Such homemade music consisted of a great variety of songs, ranging from
ancient English ballads to newer compositions springing from the American
experience. Instrumental music was played on fiddle, banjo, dulcimer,
jew's harp, and later on guitar and other mainly string instruments by
both Blacks and Whites, men and women. It was constantly evolving, though
at a slow, person-to-person pace. Paid performance was rare.
By the 1930s, media marketism was finishing off the job of mortally wounding
home-based Southern traditional music, a process started by industrialization,
urbanization, and the consequent move to a dollar economy. The older repertoire
and styles were quickly disappearing, and Southern self-entertainment
was subsiding or becoming influenced by distant commercial interests.
Early attempts at cultural preservation - mostly by urban middle-class
musicians and scholars - included "folk song" performances in
popular or concert music styles; books of folk songs by Carl Sandburg
and John and Alan Lomax; festivals such as Bascom Lamar Lunsford's Mountain
Dance and Folk Festival in Asheville, North Carolina; and a variety of
programs during the Roosevelt administration.
In a sense the revival started with the Almanac Singers in New York in
1941. Their inspiring political songs and performance energy helped make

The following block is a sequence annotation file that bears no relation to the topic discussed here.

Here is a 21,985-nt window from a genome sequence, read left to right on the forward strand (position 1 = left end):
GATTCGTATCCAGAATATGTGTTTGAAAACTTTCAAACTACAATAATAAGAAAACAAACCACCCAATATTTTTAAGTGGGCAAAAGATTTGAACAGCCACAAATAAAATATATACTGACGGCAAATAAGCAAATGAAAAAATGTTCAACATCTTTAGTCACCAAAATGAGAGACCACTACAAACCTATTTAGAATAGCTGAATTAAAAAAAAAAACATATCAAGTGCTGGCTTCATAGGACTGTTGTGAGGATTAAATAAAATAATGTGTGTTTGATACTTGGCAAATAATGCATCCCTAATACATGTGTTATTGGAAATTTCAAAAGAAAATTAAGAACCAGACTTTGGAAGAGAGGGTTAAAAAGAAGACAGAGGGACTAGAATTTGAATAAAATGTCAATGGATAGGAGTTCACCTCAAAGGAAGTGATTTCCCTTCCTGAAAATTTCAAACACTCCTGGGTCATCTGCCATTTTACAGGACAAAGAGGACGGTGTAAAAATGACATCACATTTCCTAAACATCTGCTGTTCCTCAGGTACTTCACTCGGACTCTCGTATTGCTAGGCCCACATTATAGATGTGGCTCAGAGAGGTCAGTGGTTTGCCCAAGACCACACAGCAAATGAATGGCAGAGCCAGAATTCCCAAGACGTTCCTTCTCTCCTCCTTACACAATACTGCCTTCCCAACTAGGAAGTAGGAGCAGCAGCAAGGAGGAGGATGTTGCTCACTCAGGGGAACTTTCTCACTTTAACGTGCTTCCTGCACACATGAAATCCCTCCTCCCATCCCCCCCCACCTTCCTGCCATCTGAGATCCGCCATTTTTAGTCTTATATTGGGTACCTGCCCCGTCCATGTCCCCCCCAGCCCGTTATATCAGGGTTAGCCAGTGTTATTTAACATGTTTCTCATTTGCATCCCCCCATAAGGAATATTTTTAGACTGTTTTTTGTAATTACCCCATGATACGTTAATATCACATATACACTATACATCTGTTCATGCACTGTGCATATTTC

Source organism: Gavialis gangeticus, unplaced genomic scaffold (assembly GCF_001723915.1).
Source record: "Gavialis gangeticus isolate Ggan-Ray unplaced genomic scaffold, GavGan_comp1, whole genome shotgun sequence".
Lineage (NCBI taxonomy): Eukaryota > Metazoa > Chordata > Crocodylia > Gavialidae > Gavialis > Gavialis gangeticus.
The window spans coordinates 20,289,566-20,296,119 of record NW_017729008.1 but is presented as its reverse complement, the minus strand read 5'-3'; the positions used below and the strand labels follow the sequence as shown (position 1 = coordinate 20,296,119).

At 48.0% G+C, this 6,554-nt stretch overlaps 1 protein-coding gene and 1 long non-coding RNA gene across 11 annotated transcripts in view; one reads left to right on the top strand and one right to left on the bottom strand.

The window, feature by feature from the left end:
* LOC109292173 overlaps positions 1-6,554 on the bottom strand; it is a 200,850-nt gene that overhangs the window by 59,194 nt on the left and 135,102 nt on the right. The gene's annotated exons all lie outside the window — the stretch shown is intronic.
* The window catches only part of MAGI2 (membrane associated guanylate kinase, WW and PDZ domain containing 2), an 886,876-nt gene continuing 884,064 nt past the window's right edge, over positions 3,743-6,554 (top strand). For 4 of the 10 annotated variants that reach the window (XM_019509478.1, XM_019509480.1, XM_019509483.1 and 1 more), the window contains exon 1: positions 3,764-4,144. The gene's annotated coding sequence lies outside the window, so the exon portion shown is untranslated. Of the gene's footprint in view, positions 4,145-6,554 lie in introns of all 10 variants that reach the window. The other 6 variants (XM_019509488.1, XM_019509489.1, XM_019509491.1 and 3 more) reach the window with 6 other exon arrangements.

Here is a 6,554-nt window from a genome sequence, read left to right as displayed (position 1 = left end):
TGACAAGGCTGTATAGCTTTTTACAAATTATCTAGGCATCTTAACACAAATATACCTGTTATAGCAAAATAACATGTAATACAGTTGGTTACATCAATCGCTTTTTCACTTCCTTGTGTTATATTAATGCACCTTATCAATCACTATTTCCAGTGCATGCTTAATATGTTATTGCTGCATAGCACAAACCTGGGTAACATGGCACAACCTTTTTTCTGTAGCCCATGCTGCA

them and their music attractive within urban left-wing circles. In the
context of this year's concert they were significant because they often
sang songs and played music in informal, tradition-based styles, sometimes
with members such as Woody Guthrie and Lead Belly, themselves recently
urbanized from Southern traditional communities.
Accompanying this essay are essays by three musicians active during successive
periods of this renewal or revival process: Bess Hawes, a member of the
Almanac Singers in the early 1940s; Mike Seeger, a member of the New Lost
City Ramblers, who were most active in the sixties; and Brad Leftwich,
who participated in the more recent fiddle and string music revival starting
in the seventies. All three of us, speaking for ourselves and of our different
times, find qualities of great value in this body of music in today's
This concert has been made possible with support from the Friends of the
Festival, Bob Dylan, The Ruth Mott Fund, Homespun Tapes, County Records,
the Woody Guthrie Foundation, Sugar Hill Records, Kate Rinzler, and Smithsonian